Old West Saloons: Rare Photos Reveal the Vibrant Culture of Cowboy Saloons in the 19th Century


It evokes images of Wild West saloon shootouts, heavy drinking, and dangerous outlaws.

These remarkable photos provide solid evidence that Old West watering holes truly live up to their infamous historical reputation.

Captured during the late 19th and early 20th centuries, these images from states ranging from Montana to Texas offer a glimpse of life inside these iconic establishments.

The saloon, a hallmark of the Wild West, was typically one of the first buildings to appear in frontier towns. They attracted cowboys, miners, fur trappers, and gamblers alike.

Salons, which quickly gained notoriety as centers of vice, often housed brothels and opium dens. Street fights were not uncommon, and salon fights were also frequent.

Interestingly, women who were not parlor girls or dancers were generally not allowed entry into these establishments.

The Western saloon was a special type of bar found in the Old West, where all types of people gathered, including fur trappers, cowboys, soldiers, loggers, traders, lawmen, outlaws, miners, and gamblers.

These places were also called "watering holes, bughouses, shebangs, cantinas, grogshops and gin mills".

The first saloon opened in 1822 in Browns Hole, Wyoming primarily to serve fur trappers.

By 1880, salons were really taking off. For example, in Leavenworth, Kansas, there were approximately 150 saloons and four locations that wholesaled liquor.

The appearance of the salon depends on where and when it was.

As cities grew larger, salons became more attractive. Bartenders took pride in how they looked and how they poured drinks.

But in the early days, especially in remote areas, salons were very basic.

They had minimal furniture and were not attractive at all. Sometimes, the only way to stay warm in the winter was with a wood-burning stove.

One of the things that really stood out about the salon were the “batwing” doors at the entrance.

These doors were mounted on special hinges that allowed them to swing to either side, and they went from your chest down to your knees.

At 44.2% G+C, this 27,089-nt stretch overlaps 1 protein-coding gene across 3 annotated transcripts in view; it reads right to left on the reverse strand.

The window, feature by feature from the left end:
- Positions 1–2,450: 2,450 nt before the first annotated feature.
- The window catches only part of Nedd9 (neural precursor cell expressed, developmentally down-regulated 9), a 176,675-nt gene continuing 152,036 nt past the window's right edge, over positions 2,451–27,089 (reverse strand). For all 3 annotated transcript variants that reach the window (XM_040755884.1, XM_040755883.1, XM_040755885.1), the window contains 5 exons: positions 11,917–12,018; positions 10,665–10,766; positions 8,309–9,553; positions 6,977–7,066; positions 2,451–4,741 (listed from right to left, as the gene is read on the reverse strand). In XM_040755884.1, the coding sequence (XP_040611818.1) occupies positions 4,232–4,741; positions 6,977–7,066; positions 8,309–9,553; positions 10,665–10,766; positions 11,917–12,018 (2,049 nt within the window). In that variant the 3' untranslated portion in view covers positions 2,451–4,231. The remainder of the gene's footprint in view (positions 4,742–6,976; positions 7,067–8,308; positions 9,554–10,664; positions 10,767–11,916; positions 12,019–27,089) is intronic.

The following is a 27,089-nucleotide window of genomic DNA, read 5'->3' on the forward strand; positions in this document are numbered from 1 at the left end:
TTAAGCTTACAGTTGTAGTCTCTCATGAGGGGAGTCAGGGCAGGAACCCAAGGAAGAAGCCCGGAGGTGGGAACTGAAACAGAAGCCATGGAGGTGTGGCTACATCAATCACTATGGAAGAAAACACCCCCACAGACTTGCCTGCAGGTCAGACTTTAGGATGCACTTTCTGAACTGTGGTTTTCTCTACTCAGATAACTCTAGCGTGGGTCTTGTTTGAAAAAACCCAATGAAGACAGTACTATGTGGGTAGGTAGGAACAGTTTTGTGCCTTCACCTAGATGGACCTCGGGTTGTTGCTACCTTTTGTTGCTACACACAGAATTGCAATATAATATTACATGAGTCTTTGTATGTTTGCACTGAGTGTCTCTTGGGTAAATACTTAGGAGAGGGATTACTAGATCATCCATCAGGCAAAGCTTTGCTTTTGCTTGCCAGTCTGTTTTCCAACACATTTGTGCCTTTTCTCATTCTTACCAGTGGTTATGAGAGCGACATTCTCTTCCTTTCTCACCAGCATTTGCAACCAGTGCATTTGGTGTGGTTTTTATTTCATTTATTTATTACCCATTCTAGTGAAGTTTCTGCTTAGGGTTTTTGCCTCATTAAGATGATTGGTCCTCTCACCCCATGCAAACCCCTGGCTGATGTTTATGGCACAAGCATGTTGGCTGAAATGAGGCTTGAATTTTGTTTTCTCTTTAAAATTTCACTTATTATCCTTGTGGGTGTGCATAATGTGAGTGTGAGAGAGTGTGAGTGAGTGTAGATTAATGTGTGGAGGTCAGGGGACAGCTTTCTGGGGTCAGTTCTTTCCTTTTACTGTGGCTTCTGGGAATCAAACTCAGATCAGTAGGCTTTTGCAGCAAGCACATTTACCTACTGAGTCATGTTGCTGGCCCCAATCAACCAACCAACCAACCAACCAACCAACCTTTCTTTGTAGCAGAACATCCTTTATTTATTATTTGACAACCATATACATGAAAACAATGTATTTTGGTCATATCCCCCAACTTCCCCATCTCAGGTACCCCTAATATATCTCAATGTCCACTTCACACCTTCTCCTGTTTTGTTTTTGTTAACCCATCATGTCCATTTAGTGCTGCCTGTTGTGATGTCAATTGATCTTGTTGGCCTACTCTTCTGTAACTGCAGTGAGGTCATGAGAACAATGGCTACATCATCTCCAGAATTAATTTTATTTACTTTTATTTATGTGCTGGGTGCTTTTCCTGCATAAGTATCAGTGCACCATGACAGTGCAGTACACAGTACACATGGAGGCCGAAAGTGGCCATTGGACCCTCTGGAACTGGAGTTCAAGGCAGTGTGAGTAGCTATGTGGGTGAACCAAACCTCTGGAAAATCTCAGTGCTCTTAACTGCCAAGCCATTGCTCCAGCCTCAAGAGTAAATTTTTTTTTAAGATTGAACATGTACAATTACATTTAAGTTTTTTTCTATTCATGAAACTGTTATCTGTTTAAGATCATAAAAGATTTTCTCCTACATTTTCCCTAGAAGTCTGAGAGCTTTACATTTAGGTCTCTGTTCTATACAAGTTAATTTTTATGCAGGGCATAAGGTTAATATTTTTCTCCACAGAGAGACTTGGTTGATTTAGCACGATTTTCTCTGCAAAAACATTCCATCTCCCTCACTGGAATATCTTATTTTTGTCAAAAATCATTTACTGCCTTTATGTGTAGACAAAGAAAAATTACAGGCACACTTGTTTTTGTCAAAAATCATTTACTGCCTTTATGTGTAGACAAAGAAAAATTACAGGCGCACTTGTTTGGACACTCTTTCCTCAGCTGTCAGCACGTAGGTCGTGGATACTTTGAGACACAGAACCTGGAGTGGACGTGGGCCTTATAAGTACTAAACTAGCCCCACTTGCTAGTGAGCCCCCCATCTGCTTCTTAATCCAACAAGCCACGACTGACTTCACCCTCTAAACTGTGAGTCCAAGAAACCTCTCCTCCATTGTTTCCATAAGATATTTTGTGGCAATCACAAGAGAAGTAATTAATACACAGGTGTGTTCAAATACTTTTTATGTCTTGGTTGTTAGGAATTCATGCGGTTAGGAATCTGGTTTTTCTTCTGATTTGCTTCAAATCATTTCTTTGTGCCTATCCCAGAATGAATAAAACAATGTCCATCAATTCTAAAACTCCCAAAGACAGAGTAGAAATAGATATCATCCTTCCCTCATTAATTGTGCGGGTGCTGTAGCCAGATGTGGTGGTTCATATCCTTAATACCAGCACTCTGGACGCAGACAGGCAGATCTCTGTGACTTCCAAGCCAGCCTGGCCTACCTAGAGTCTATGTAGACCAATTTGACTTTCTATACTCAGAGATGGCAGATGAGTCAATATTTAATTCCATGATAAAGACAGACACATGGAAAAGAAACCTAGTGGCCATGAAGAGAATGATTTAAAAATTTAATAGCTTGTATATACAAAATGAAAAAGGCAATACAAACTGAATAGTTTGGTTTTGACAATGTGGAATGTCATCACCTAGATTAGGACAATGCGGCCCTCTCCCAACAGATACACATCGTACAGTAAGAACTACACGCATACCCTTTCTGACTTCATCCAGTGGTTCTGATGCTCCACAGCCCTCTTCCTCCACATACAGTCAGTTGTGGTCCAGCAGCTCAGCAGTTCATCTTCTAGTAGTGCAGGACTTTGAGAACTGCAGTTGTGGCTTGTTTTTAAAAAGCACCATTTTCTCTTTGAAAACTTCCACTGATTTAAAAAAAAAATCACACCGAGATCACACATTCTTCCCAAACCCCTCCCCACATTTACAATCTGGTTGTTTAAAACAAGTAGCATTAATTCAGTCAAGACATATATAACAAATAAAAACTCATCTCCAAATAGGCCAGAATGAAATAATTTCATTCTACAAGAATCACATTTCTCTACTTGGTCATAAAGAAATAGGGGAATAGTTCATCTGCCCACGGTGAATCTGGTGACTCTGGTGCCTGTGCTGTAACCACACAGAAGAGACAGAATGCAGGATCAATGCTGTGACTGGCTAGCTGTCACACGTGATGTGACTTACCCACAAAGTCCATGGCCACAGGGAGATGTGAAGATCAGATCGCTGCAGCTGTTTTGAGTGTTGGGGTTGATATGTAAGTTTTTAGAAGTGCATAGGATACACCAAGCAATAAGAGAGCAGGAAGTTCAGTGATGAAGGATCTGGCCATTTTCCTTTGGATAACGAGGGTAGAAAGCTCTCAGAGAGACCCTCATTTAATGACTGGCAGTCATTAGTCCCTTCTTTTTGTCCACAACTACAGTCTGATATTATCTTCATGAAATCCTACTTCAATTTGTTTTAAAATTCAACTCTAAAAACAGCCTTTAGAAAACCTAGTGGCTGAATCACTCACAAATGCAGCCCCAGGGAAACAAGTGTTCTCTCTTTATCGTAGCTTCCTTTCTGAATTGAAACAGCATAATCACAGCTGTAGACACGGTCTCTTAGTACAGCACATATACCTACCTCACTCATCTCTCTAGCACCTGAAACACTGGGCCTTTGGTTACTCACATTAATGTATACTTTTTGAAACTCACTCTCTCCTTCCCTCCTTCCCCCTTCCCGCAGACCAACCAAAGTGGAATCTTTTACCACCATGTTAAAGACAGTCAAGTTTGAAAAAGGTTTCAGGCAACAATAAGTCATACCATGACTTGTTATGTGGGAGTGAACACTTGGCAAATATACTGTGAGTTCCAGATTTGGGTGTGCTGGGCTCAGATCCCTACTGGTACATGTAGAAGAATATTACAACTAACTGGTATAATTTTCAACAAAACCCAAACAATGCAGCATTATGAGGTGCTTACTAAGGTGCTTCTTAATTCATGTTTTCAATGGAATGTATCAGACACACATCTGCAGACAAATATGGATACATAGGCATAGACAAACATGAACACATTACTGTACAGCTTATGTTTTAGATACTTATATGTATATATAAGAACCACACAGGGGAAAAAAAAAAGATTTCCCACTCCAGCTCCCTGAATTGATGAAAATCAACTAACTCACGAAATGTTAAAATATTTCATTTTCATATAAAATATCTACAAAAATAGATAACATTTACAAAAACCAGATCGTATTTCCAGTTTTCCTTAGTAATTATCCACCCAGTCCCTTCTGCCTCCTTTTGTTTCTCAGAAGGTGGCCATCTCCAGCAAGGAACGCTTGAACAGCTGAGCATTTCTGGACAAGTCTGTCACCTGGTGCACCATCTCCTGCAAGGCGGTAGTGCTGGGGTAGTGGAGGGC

In some parts of the American West, people also sold liquor from wagons.

Salons were often built using whatever materials were available nearby, such as grass pulled from the ground, or they could also be made from the hull of an old ship, or dug into the side of a hill.

Salons were not just places to drink; They were also entertainment centers. They had dancing girls, who sometimes also worked as prostitutes.

You can also find games like Farro, Poker, Brag, Three-Card Monte, and Dice.

As salons became more popular, they began to add more games such as billiards, darts, and even bowling. Some salons had full crowds, with pianists, can-can dancers and even small theater shows.

When a new town started up, the first saloons were often tents or huts selling homemade whiskey made from things like "raw alcohol, burnt sugar and chewing tobacco".

At the time, beer was usually served at room temperature because there was no way to keep it cold.

It was not until 1880 when Adolphus Busch introduced refrigeration and pasteurization to beer with his Budweiser brand. Some saloons kept their beer in casks on racks inside the saloon.

Many salons had 'informal' sectors, like opium dens and brothels, attracting rural girls with the promise of high pay and easy work. However, some salons aimed to maintain a 'respectable' image and banned these activities.

They often have calluses on their elbows from regularly leaning on the bar at the salon.

These places were not very friendly to minorities – by law, Indians were excluded, and a Chinese person could risk his life by entering.

Soldiers were generally not welcome in Western salons. They were seen as representing the state and were often blamed for spreading venereal diseases among salon girls.

1 comment:

  1. ...I love the shot of the bar with the little Pug standing in the saloon. I think it took some time to take a photo back then, so that was a patient dog! Ha!


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